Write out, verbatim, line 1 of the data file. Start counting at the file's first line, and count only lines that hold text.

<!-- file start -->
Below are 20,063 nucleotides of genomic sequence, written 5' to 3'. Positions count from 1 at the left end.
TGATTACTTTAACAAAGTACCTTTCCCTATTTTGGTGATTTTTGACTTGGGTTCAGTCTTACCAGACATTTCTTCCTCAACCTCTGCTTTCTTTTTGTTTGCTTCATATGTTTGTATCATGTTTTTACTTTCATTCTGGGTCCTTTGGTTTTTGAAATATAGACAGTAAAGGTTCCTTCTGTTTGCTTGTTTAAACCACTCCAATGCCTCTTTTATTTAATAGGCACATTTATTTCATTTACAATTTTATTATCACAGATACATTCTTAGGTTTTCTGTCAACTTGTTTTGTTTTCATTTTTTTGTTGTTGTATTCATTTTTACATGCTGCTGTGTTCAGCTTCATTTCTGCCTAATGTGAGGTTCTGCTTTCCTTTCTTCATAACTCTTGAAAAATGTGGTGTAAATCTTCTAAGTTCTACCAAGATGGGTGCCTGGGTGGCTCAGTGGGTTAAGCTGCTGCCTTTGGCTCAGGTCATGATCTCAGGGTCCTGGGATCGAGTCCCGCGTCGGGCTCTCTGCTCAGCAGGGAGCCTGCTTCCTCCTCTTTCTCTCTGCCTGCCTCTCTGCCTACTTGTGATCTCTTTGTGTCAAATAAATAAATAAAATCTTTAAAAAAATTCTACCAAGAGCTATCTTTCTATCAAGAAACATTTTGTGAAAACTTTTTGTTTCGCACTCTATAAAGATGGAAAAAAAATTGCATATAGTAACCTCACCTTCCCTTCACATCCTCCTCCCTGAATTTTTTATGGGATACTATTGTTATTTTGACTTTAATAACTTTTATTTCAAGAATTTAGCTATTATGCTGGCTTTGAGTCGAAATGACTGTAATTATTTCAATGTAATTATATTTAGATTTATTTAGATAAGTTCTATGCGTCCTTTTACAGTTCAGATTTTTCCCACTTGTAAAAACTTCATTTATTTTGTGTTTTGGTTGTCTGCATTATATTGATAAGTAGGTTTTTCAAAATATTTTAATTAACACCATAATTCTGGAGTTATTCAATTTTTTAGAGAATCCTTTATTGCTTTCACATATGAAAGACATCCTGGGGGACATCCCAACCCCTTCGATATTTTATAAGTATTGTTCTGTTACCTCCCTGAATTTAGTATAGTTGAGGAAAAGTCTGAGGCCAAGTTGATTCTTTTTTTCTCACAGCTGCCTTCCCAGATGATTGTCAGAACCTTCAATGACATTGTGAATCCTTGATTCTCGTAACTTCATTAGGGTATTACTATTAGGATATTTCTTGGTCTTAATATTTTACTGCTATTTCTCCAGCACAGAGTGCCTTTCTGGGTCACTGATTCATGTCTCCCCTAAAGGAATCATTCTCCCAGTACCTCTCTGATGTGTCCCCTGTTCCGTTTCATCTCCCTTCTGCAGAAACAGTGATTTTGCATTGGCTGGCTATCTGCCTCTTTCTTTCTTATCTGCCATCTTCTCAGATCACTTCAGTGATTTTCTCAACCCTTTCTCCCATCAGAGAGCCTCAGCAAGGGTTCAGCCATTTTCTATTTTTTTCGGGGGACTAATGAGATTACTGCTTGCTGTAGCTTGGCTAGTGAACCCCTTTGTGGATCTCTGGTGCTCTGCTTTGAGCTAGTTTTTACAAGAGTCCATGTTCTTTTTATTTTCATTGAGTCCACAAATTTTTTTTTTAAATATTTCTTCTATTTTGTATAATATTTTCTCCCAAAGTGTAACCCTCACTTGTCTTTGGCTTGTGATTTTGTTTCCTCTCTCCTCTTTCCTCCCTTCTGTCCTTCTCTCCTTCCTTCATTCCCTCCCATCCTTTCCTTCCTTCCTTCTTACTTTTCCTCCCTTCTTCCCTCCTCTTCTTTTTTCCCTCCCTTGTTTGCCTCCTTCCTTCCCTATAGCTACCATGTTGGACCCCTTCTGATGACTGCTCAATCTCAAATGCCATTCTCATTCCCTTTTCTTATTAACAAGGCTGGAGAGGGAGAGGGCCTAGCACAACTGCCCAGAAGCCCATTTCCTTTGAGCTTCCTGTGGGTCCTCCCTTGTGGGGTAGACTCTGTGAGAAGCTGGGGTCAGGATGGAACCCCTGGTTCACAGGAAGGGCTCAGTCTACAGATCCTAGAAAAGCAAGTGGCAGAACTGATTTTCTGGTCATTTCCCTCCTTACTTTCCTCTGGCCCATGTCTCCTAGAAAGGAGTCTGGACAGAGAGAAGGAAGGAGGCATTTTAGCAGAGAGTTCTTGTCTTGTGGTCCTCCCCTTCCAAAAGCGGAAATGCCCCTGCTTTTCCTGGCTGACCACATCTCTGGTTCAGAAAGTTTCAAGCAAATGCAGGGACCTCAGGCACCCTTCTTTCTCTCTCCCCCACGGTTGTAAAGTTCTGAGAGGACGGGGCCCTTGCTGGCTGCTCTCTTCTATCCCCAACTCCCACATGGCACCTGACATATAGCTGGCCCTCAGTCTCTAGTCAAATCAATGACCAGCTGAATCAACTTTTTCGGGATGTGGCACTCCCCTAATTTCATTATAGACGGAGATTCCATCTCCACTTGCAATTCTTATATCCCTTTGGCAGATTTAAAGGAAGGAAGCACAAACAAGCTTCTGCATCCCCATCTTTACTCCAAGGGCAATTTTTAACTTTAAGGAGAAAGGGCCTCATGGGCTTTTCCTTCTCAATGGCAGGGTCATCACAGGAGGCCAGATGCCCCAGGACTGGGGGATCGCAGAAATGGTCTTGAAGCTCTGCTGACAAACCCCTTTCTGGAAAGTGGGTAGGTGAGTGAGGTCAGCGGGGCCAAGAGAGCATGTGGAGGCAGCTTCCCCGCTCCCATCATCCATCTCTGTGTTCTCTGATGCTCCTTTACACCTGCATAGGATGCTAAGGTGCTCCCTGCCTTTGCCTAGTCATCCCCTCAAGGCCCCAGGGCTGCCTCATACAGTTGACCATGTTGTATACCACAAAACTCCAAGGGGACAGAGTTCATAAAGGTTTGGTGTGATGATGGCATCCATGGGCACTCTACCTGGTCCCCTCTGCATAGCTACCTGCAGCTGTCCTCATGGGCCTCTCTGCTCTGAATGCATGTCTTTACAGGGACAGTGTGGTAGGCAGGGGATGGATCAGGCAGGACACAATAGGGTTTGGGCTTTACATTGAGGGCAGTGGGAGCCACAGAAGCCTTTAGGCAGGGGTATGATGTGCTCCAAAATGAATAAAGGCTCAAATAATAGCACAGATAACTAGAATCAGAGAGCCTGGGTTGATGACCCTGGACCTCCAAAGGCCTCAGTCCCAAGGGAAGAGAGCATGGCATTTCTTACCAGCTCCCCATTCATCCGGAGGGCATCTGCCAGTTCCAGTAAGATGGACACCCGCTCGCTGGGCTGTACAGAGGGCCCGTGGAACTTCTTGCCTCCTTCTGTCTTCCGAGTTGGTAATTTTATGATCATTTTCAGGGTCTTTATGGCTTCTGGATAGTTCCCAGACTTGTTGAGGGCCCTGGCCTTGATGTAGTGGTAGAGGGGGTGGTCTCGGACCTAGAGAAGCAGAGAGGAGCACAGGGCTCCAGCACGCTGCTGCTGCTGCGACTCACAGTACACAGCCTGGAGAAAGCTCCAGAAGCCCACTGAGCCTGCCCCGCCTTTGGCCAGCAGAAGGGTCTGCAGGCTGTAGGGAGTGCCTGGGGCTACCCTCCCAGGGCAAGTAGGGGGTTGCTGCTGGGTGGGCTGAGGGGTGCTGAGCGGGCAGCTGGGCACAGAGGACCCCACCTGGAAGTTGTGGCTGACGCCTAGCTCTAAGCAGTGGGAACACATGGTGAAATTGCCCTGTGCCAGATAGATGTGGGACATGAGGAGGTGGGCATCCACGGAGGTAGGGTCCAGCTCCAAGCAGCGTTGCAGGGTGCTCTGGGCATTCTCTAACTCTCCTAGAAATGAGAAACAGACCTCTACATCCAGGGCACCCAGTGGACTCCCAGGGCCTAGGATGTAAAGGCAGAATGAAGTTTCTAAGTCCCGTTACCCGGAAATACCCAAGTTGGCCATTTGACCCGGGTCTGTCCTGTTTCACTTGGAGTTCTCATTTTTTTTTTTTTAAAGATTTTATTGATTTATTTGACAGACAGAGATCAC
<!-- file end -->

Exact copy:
Below are 20,063 nucleotides of genomic sequence, written 5' to 3'. Positions count from 1 at the left end.